Heaven and Hell in the City that Care Forgot

So, Angel and I are back from our church's single handed attempt to save New Orleans. It didn't work. Don't get me wrong, rumors of New Orleans' demise have been greatly exaggerated, but outside of the tourist core and the affluent Garden district the city is still largely a festering wound on America's underbelly.

The funny thing about the city is that you can't help but love it. The heat is oppressive, but forces you to slow down, relax, and not work so hard, even if the city needs it. Three houses per block have FEMA markings, but they also exude European/African/American/Confederate history and voodoo mystery. The citizens are desperately poor in a third-world sort of way, and they murder each other at a rate higher than any other American city, but they come off as the friendliest folks you'll meet. The streets are teeming with drunks at all hours, but you get the impression that you should get drunk too, because it's more fun that way. The government has failed New Orleanians at every level, but they seem to be used to it--they don't trust the gov't, hate it even, but also don't use it as a scapegoat. You get the sense that it's still a party town because laughing is better than crying, and those really are the options in their situation.

America as a nation genuinely is failing New Orleans--It's probably the most interesting city in the country, but it has holes the size of neighborhoods now. The majority of the 9th Ward community is probably gone for good, and will probably become stripmalls, condos, or somesuch. Half the city has moved away, and the other half has post-traumatic stress disorder. Two years down the road, George Bush and his cronies apparently still don't care about black people, and neither do the insurance companies. Luckily some private citizens do, or nothing would have changed, according to the people there. When we were there, we saw literally hundreds of other volunteers, and there were probably actually thousands in the city giving time and cash to help rebuild. It makes me proud to be an Episcopalian, because we are at least doing something, but ashamed to be an American, because we're failing our citizens on so many levels.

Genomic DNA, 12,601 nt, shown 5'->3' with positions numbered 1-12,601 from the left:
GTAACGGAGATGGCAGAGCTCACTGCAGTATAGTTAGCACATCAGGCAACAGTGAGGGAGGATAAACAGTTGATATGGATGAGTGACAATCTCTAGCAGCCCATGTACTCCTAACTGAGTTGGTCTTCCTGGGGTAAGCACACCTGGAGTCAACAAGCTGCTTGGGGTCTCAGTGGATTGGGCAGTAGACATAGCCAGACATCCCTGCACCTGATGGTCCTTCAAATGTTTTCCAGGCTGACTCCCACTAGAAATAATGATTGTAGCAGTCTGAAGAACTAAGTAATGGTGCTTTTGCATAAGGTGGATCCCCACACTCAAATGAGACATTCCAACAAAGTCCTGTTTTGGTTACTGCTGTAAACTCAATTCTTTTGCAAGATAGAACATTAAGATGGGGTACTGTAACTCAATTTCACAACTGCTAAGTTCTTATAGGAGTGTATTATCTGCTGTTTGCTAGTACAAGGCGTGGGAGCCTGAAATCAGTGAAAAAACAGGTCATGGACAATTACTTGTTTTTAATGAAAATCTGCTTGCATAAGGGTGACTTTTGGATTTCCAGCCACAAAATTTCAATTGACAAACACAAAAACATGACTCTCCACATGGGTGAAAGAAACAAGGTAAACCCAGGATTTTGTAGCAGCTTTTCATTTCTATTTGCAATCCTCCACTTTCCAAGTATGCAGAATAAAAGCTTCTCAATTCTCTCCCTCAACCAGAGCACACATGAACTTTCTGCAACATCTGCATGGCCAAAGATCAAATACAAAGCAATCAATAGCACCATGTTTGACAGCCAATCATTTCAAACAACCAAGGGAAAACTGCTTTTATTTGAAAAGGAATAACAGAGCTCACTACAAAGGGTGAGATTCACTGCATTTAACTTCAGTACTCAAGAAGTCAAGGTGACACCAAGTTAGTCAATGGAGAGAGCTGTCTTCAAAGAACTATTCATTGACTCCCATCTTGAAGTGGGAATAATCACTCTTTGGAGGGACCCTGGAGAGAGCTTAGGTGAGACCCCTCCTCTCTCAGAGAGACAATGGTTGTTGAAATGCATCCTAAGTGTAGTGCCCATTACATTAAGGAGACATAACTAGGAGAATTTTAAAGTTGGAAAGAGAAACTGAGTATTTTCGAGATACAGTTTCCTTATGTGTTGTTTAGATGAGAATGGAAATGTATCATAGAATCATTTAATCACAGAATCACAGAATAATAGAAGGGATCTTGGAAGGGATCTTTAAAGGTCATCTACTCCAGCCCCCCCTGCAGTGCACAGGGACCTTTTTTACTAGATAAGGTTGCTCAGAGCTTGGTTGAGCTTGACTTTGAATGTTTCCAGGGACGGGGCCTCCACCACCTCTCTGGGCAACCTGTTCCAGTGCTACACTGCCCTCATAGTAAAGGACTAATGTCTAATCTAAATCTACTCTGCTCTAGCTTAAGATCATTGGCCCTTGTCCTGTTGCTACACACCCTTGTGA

On the bright side, the beignets at Cafe du Monde are still excellent. I actually had a lot of fun on the trip, b/c I was with teenagers whose positivity couldn't be shaken, and who taught me to pop, lock n' drop it. God, though, the situation there is depressing if you let yourself think about it too much. Read this book and Save NOLA.


Anonymous said…
Nawlins. As a Southerner, budding Francophile, and epicurean, Nawlins is the Southeastern cultural mecca to which I've never made pilgrimage. But, its the place that occupies the top and bottom on my list of cities to live. You saw, perhaps, the problems that I've only read about. And no doubt, you only experienced a fraction of its food and culture that I know of. My guess would be that the place hasnt changed much: some structures destroyed, some people gone, yet no shortage of low-lifes, great cooks, and corrupt politicians.
The whole incident reaffirms my distrust, disgust, and disdain for government in all of its manifestations; my faith in the churches, private organizations, and good ole' citizens. A truly sad case of individuals (black or white) completely dependent on government, ultimately let down, and somehow people are surprised by the fact. Should anyone be surprised or appalled that liars and thieves (writ large) act as such?
Anonymous said…
You really should move there. It's my new favorite city.